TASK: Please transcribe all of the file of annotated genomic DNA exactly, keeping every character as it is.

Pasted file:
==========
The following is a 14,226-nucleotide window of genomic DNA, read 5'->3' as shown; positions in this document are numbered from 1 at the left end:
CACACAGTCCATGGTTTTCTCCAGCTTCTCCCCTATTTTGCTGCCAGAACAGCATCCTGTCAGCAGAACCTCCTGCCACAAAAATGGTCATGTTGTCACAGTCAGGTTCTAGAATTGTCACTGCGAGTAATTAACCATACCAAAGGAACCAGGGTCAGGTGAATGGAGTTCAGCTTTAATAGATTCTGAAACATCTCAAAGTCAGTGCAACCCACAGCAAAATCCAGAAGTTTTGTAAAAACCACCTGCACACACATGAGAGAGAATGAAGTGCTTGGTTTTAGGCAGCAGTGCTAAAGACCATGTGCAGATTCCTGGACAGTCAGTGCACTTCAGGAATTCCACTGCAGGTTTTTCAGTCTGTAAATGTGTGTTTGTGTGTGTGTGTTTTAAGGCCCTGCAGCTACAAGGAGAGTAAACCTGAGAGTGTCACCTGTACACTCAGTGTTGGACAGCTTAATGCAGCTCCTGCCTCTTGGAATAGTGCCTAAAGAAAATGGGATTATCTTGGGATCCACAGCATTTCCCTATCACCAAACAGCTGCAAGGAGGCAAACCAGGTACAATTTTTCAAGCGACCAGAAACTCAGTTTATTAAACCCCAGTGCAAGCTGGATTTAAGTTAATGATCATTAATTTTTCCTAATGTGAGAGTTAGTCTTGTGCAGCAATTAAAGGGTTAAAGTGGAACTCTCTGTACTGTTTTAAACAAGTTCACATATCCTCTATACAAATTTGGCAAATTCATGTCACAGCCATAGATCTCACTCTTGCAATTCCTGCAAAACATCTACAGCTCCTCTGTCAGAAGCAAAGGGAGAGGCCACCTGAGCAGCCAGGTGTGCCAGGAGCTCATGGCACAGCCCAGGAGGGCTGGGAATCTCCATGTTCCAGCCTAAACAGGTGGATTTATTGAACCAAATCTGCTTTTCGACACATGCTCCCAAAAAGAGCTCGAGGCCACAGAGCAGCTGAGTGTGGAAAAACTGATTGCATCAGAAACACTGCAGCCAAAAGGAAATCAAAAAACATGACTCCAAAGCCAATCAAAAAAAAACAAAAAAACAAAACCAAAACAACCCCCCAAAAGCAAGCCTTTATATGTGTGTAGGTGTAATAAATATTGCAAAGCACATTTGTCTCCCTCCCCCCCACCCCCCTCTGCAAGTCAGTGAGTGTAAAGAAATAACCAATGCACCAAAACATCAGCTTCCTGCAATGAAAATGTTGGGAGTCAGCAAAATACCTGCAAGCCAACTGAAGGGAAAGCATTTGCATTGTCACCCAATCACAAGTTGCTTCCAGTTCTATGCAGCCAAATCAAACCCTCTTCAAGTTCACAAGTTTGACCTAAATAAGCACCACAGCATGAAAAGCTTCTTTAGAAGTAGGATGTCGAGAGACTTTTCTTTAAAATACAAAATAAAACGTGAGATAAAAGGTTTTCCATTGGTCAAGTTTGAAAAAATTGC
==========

The following is a 14,226-nucleotide window of genomic DNA, read 5'->3' as shown; positions in this document are numbered from 1 at the left end:
CACACAGTCCATGGTTTTCTCCAGCTTCTCCCCTATTTTGCTGCCAGAACAGCATCCTGTCAGCAGAACCTCCTGCCACAAAAATGGTCATGTTGTCACAGTCAGGTTCTAGAATTGTCACTGCGAGTAATTAACCATACCAAAGGAACCAGGGTCAGGTGAATGGAGTTCAGCTTTAATAGATTCTGAAACATCTCAAAGTCAGTGCAACCCACAGCAAAATCCAGAAGTTTTGTAAAAACCACCTGCACACACATGAGAGAGAATGAAGTGCTTGGTTTTAGGCAGCAGTGCTAAAGACCATGTGCAGATTCCTGGACAGTCAGTGCACTTCAGGAATTCCACTGCAGGTTTTTCAGTCTGTAAATGTGTGTTTGTGTGTGTGTGTTTTAAGGCCCTGCAGCTACAAGGAGAGTAAACCTGAGAGTGTCACCTGTACACTCAGTGTTGGACAGCTTAATGCAGCTCCTGCCTCTTGGAATAGTGCCTAAAGAAAATGGGATTATCTTGGGATCCACAGCATTTCCCTATCACCAAACAGCTGCAAGGAGGCAAACCAGGTACAATTTTTCAAGCGACCAGAAACTCAGTTTATTAAACCCCAGTGCAAGCTGGATTTAAGTTAATGATCATTAATTTTTCCTAATGTGAGAGTTAGTCTTGTGCAGCAATTAAAGGGTTAAAGTGGAACTCTCTGTACTGTTTTAAACAAGTTCACATATCCTCTATACAAATTTGGCAAATTCATGTCACAGCCATAGATCTCACTCTTGCAATTCCTGCAAAACATCTACAGCTCCTCTGTCAGAAGCAAAGGGAGAGGCCACCTGAGCAGCCAGGTGTGCCAGGAGCTCATGGCACAGCCCAGGAGGGCTGGGAATCTCCATGTTCCAGCCTAAACAGGTGGATTTATTGAACCAAATCTGCTTTTCGACACATGCTCCCAAAAAGAGCTCGAGGCCACAGAGCAGCTGAGTGTGGAAAAACTGATTGCATCAGAAACACTGCAGCCAAAAGGAAATCAAAAAACATGACTCCAAAGCCAATCAAAAAAAAACAAAAAAACAAAACCAAAACAACCCCCCAAAAGCAAGCCTTTATATGTGTGTAGGTGTAATAAATATTGCAAAGCACATTTGTCTCCCTCCCCCCCACCCCCCTCTGCAAGTCAGTGAGTGTAAAGAAATAACCAATGCACCAAAACATCAGCTTCCTGCAATGAAAATGTTGGGAGTCAGCAAAATACCTGCAAGCCAACTGAAGGGAAAGCATTTGCATTGTCACCCAATCACAAGTTGCTTCCAGTTCTATGCAGCCAAATCAAACCCTCTTCAAGTTCACAAGTTTGACCTAAATAAGCACCACAGCATGAAAAGCTTCTTTAGAAGTAGGATGTCGAGAGACTTTTCTTTAAAATACAAAATAAAACGTGAGATAAAAGGTTTTCCATTGGTCAAGTTTGAAAAAATTGC